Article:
The tumor suppressor phosphatase and tensin homolog (PTEN) classically counteracts the PI3K/AKT/mTOR signaling cascade. Germline pathogenic PTEN mutations cause PTEN hamartoma tumor syndrome (PHTS), featuring various benign and malignant tumors, as well as neurodevelopmental disorders such as autism spectrum disorder. Germline and somatic mosaic mutations in genes encoding components of the PI3K/AKT/mTOR pathway downstream of PTEN predispose to syndromes with partially overlapping clinical features, termed the “PTEN-opathies.” Experimental models of PTEN pathway disruption uncover the molecular and cellular processes influencing clinical phenotypic manifestations. Such insights not only teach us about biological mechanisms in states of health and disease, but also enable more accurate gene-informed cancer risk assessment, medical management, and targeted therapeutics. Hence, the PTEN-opathies serve as a prototype for bedside to bench, and back to the bedside, practice of evidence-based precision medicine.
Lamis Yehia, Joanne Ngeow, Charis Eng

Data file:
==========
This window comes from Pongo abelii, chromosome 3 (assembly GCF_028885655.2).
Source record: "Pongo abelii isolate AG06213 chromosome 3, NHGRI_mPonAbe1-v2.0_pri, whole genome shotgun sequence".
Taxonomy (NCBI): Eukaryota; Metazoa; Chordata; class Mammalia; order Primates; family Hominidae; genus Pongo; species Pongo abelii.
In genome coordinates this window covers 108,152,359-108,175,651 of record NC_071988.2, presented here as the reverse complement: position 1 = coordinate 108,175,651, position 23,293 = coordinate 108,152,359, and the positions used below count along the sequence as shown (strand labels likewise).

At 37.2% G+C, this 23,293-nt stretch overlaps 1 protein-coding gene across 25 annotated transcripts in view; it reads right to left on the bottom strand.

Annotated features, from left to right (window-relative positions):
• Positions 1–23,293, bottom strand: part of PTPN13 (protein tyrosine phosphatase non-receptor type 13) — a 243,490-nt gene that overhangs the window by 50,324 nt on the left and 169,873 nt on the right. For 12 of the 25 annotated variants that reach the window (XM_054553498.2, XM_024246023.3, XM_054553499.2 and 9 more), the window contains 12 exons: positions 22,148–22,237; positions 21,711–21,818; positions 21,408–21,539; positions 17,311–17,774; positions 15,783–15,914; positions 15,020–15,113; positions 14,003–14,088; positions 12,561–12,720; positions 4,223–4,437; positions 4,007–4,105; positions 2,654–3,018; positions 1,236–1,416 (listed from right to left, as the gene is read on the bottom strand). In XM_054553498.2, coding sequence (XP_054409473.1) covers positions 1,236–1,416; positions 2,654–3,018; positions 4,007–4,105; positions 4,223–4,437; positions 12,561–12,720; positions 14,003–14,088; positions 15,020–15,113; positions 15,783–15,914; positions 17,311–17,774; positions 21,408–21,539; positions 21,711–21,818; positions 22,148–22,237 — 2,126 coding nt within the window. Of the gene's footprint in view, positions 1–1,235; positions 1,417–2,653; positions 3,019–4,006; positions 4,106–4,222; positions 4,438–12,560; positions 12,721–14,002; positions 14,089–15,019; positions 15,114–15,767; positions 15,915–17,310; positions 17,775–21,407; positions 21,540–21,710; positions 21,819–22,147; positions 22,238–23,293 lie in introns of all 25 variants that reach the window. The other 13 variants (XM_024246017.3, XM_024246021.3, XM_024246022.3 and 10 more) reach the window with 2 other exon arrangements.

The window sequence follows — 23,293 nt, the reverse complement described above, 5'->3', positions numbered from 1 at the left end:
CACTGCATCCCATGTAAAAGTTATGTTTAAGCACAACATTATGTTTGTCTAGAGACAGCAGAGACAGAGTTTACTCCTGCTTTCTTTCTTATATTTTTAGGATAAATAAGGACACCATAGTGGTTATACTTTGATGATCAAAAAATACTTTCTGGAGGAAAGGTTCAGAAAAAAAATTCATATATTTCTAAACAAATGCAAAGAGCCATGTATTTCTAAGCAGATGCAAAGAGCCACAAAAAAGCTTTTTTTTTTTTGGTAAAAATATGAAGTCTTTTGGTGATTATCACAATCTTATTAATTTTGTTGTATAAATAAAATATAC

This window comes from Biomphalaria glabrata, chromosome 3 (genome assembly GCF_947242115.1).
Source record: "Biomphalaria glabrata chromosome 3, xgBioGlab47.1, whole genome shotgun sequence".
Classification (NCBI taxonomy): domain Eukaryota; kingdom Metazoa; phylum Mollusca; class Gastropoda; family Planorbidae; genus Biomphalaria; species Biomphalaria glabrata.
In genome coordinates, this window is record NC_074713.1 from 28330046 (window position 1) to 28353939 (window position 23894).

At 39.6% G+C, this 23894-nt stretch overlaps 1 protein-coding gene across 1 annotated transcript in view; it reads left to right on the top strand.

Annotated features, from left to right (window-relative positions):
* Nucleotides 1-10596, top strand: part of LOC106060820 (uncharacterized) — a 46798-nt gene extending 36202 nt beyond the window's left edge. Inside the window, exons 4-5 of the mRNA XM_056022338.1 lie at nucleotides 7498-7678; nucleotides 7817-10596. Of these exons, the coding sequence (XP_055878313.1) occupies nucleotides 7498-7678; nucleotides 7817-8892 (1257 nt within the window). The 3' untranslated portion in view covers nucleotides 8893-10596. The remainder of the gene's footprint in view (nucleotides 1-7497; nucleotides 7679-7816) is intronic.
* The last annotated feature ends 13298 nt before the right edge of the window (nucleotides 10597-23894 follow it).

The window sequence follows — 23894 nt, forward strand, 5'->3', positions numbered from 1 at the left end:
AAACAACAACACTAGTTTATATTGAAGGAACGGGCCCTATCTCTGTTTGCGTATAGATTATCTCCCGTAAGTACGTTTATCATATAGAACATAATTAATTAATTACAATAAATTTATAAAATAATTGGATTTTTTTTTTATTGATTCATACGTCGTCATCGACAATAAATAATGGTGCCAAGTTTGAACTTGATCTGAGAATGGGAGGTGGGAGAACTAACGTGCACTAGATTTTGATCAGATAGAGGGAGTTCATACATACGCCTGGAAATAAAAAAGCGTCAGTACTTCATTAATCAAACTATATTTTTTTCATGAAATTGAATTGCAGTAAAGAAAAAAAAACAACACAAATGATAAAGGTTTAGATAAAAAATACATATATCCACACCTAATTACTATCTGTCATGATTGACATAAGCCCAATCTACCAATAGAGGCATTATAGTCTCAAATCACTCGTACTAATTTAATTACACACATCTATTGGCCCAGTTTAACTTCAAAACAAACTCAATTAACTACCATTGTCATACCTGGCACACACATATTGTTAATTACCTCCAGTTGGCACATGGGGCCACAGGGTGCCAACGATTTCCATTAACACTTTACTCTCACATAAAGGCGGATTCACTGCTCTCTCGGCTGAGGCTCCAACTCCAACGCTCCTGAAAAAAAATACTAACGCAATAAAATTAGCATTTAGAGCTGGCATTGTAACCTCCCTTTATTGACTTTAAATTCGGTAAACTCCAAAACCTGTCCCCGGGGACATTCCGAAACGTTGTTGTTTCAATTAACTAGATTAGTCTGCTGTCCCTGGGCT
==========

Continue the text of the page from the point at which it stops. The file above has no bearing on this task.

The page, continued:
The field of hereditary kidney cancer has begun to mature following the identification of several germline syndromes that define genetic and molecular features of this cancer. Molecular defects within these hereditary syndromes demonstrate consistent deficits in angiogenesis and metabolic signaling, largely driven by altered hypoxia signaling. The classical mutation, loss of function of the von Hippel-Lindau (VHL) tumor suppressor, provides a human pathogenesis model for critical aspects of pseudohypoxia. These features are mimicked in a less common hereditary renal tumor syndrome, known as hereditary leiomyomatosis and renal cell carcinoma. Here, we review renal tumor angiogenesis and metabolism from a HIF-centric perspective, considering alterations in the hypoxic landscape, and molecular deviations resulting from high levels of HIF family members. Mutations underlying HIF deregulation drive multifactorial aberrations in angiogenic signals and metabolism. The mechanisms by which these defects drive tumor growth are still emerging. However, the distinctive patterns of angiogenesis and glycolysis-/glutamine-dependent bioenergetics provide insight into the cellular environment of these cancers. The result is a scenario permissive for aggressive tumorigenesis especially within the proximal renal tubule. These features of tumorigenesis have been highly actionable in kidney cancer treatments, and will likely continue as central tenets of kidney cancer therapeutics.